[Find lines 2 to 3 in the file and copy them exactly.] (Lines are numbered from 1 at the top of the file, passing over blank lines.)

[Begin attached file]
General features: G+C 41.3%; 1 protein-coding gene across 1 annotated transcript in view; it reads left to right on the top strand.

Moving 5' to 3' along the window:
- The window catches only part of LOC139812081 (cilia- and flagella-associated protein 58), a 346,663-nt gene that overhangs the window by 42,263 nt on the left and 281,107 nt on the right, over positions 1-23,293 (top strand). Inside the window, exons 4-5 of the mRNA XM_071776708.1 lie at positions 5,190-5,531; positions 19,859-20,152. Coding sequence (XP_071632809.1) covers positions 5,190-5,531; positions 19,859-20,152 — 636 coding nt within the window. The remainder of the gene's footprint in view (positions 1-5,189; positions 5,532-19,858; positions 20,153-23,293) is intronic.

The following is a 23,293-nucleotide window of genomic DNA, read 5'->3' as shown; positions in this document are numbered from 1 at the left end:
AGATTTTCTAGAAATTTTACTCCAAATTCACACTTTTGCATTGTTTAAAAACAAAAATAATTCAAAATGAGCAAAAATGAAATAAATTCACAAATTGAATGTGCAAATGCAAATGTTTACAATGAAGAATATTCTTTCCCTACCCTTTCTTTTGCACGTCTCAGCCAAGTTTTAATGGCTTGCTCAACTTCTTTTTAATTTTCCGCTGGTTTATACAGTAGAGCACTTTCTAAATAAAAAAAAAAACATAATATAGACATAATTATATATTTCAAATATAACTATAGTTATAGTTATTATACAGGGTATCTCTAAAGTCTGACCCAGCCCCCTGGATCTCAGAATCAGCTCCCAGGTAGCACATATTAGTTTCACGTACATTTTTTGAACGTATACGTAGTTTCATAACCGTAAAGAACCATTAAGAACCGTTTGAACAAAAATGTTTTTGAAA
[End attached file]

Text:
Moving 5' to 3' along the window:
- The window catches only part of LOC139812081 (cilia- and flagella-associated protein 58), a 346,663-nt gene that overhangs the window by 42,263 nt on the left and 281,107 nt on the right, over positions 1-23,293 (top strand). Inside the window, exons 4-5 of the mRNA XM_071776708.1 lie at positions 5,190-5,531; positions 19,859-20,152. Coding sequence (XP_071632809.1) covers positions 5,190-5,531; positions 19,859-20,152 — 636 coding nt within the window. The remainder of the gene's footprint in view (positions 1-5,189; positions 5,532-19,858; positions 20,153-23,293) is intronic.